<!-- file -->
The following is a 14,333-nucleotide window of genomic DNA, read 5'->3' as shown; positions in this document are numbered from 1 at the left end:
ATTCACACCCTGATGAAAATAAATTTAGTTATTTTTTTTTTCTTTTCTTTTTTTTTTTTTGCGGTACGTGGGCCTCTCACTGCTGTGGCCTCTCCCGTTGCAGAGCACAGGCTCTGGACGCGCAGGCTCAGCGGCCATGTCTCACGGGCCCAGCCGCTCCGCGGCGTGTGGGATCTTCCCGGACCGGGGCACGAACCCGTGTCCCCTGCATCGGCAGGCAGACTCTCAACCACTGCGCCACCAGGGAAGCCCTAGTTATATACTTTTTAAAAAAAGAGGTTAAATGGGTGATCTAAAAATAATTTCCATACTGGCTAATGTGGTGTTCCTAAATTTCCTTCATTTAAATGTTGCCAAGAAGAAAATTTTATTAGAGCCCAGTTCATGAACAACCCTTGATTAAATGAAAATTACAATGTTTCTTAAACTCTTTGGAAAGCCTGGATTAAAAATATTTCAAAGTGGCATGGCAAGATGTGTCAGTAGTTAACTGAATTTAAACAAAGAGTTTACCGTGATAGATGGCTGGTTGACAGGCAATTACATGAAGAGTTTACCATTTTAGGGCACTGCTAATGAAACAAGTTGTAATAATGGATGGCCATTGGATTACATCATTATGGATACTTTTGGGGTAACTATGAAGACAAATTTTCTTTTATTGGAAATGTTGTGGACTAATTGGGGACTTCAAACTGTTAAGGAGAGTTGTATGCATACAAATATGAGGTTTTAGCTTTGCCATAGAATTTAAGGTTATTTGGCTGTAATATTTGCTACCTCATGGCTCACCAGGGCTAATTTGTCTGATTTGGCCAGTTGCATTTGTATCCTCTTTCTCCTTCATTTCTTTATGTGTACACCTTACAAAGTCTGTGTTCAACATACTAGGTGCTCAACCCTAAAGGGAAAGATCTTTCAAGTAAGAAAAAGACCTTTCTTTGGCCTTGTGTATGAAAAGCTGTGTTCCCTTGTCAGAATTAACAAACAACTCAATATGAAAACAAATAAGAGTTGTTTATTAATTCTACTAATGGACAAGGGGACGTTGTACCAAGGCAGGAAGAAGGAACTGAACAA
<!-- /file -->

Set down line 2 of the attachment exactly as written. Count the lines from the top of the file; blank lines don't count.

ATTCACACCCTGATGAAAATAAATTTAGTTATTTTTTTTTTCTTTTCTTTTTTTTTTTTTGCGGTACGTGGGCCTCTCACTGCTGTGGCCTCTCCCGTTGCAGAGCACAGGCTCTGGACGCGCAGGCTCAGCGGCCATGTCTCACGGGCCCAGCCGCTCCGCGGCGTGTGGGATCTTCCCGGACCGGGGCACGAACCCGTGTCCCCTGCATCGGCAGGCAGACTCTCAACCACTGCGCCACCAGGGAAGCCCTAGTTATATACTTTTTAAAAAAAGAGGTTAAATGGGTGATCTAAAAATAATTTCCATACTGGCTAATGTGGTGTTCCTAAATTTCCTTCATTTAAATGTTGCCAAGAAGAAAATTTTATTAGAGCCCAGTTCATGAACAACCCTTGATTAAATGAAAATTACAATGTTTCTTAAACTCTTTGGAAAGCCTGGATTAAAAATATTTCAAAGTGGCATGGCAAGATGTGTCAGTAGTTAACTGAATTTAAACAAAGAGTTTACCGTGATAGATGGCTGGTTGACAGGCAATTACATGAAGAGTTTACCATTTTAGGGCACTGCTAATGAAACAAGTTGTAATAATGGATGGCCATTGGATTACATCATTATGGATACTTTTGGGGTAACTATGAAGACAAATTTTCTTTTATTGGAAATGTTGTGGACTAATTGGGGACTTCAAACTGTTAAGGAGAGTTGTATGCATACAAATATGAGGTTTTAGCTTTGCCATAGAATTTAAGGTTATTTGGCTGTAATATTTGCTACCTCATGGCTCACCAGGGCTAATTTGTCTGATTTGGCCAGTTGCATTTGTATCCTCTTTCTCCTTCATTTCTTTATGTGTACACCTTACAAAGTCTGTGTTCAACATACTAGGTGCTCAACCCTAAAGGGAAAGATCTTTCAAGTAAGAAAAAGACCTTTCTTTGGCCTTGTGTATGAAAAGCTGTGTTCCCTTGTCAGAATTAACAAACAACTCAATATGAAAACAAATAAGAGTTGTTTATTAATTCTACTAATGGACAAGGGGACGTTGTACCAAGGCAGGAAGAAGGAACTGAACAA